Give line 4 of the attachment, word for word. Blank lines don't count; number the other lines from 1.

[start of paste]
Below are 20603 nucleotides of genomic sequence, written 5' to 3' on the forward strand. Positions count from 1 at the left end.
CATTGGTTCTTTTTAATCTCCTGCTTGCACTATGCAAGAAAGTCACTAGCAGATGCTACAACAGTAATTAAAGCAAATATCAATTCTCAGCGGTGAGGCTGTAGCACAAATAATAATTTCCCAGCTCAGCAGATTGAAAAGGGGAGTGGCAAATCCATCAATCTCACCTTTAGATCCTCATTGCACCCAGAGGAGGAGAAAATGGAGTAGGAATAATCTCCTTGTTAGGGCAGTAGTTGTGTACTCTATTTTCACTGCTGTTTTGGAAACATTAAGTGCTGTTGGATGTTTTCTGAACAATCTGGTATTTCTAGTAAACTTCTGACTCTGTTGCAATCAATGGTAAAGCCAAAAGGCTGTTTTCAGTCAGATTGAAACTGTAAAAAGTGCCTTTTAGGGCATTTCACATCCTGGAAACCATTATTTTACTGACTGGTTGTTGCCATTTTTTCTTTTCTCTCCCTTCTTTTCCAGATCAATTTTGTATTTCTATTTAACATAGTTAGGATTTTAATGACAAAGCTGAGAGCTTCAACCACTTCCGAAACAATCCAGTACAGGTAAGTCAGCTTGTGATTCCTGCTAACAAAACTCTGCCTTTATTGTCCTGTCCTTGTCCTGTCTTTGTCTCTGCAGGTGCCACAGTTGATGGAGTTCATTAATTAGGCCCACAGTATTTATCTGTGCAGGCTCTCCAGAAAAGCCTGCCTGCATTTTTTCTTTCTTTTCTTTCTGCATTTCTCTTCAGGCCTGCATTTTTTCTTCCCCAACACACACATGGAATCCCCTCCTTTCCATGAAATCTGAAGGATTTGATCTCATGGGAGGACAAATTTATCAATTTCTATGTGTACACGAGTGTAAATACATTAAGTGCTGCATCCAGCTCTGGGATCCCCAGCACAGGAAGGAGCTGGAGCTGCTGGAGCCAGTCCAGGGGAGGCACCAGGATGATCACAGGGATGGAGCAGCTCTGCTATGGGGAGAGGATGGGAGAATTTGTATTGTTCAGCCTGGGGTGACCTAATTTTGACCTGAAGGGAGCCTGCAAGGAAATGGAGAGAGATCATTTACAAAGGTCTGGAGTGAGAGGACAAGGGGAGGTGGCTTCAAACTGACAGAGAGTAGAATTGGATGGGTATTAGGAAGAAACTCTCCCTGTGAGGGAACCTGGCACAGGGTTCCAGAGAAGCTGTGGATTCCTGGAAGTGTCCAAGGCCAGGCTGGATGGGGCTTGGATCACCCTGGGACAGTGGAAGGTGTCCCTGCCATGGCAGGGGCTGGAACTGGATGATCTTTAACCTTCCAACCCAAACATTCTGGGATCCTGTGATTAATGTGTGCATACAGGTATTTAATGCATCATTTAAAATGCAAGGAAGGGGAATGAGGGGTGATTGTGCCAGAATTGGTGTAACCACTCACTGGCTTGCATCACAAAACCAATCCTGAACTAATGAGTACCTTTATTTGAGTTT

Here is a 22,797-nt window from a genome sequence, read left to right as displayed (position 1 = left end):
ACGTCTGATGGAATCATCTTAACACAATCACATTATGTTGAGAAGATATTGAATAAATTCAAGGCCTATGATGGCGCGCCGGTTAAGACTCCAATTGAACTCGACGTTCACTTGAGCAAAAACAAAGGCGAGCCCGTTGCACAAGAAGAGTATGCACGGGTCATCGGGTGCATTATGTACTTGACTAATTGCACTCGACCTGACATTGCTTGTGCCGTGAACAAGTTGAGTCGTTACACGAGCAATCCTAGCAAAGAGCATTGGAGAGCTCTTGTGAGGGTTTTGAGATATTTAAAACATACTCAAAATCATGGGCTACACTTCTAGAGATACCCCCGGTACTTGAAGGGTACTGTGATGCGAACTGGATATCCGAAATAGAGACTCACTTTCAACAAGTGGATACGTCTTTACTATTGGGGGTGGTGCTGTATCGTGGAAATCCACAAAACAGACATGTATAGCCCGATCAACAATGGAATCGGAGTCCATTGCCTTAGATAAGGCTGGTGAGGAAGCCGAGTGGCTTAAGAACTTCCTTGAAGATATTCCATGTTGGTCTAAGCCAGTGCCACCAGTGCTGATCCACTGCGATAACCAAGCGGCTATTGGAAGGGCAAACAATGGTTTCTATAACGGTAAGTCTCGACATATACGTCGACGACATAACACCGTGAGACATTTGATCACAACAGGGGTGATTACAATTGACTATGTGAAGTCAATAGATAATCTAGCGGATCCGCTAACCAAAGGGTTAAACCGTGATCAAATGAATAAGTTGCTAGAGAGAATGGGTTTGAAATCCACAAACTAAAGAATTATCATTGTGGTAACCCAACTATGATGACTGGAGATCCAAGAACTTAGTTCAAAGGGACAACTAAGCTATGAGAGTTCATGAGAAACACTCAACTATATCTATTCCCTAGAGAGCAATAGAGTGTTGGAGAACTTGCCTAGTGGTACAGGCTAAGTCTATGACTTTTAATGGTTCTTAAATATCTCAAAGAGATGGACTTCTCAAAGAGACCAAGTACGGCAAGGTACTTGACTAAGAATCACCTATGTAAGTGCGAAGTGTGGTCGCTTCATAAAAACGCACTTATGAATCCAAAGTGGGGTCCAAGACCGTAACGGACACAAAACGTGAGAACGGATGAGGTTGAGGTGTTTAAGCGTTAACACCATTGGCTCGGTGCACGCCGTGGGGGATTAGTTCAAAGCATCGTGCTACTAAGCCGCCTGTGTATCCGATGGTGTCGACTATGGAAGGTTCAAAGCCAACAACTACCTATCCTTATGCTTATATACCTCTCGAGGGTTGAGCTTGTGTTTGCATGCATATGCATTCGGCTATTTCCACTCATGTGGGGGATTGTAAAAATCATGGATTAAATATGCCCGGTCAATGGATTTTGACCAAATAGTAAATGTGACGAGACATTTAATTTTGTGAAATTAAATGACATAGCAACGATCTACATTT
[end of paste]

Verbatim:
ACGTCTGATGGAATCATCTTAACACAATCACATTATGTTGAGAAGATATTGAATAAATTCAAGGCCTATGATGGCGCGCCGGTTAAGACTCCAATTGAACTCGACGTTCACTTGAGCAAAAACAAAGGCGAGCCCGTTGCACAAGAAGAGTATGCACGGGTCATCGGGTGCATTATGTACTTGACTAATTGCACTCGACCTGACATTGCTTGTGCCGTGAACAAGTTGAGTCGTTACACGAGCAATCCTAGCAAAGAGCATTGGAGAGCTCTTGTGAGGGTTTTGAGATATTTAAAACATACTCAAAATCATGGGCTACACTTCTAGAGATACCCCCGGTACTTGAAGGGTACTGTGATGCGAACTGGATATCCGAAATAGAGACTCACTTTCAACAAGTGGATACGTCTTTACTATTGGGGGTGGTGCTGTATCGTGGAAATCCACAAAACAGACATGTATAGCCCGATCAACAATGGAATCGGAGTCCATTGCCTTAGATAAGGCTGGTGAGGAAGCCGAGTGGCTTAAGAACTTCCTTGAAGATATTCCATGTTGGTCTAAGCCAGTGCCACCAGTGCTGATCCACTGCGATAACCAAGCGGCTATTGGAAGGGCAAACAATGGTTTCTATAACGGTAAGTCTCGACATATACGTCGACGACATAACACCGTGAGACATTTGATCACAACAGGGGTGATTACAATTGACTATGTGAAGTCAATAGATAATCTAGCGGATCCGCTAACCAAAGGGTTAAACCGTGATCAAATGAATAAGTTGCTAGAGAGAATGGGTTTGAAATCCACAAACTAAAGAATTATCATTGTGGTAACCCAACTATGATGACTGGAGATCCAAGAACTTAGTTCAAAGGGACAACTAAGCTATGAGAGTTCATGAGAAACACTCAACTATATCTATTCCCTAGAGAGCAATAGAGTGTTGGAGAACTTGCCTAGTGGTACAGGCTAAGTCTATGACTTTTAATGGTTCTTAAATATCTCAAAGAGATGGACTTCTCAAAGAGACCAAGTACGGCAAGGTACTTGACTAAGAATCACCTATGTAAGTGCGAAGTGTGGTCGCTTCATAAAAACGCACTTATGAATCCAAAGTGGGGTCCAAGACCGTAACGGACACAAAACGTGAGAACGGATGAGGTTGAGGTGTTTAAGCGTTAACACCATTGGCTCGGTGCACGCCGTGGGGGATTAGTTCAAAGCATCGTGCTACTAAGCCGCCTGTGTATCCGATGGTGTCGACTATGGAAGGTTCAAAGCCAACAACTACCTATCCTTATGCTTATATACCTCTCGAGGGTTGAGCTTGTGTTTGCATGCATATGCATTCGGCTATTTCCACTCATGTGGGGGATTGTAAAAATCATGGATTAAATATGCCCGGTCAATGGATTTTGACCAAATAGTAAATGTGACGAGACATTTAATTTTGTGAAATTAAATGACATAGCAACGATCTACATTT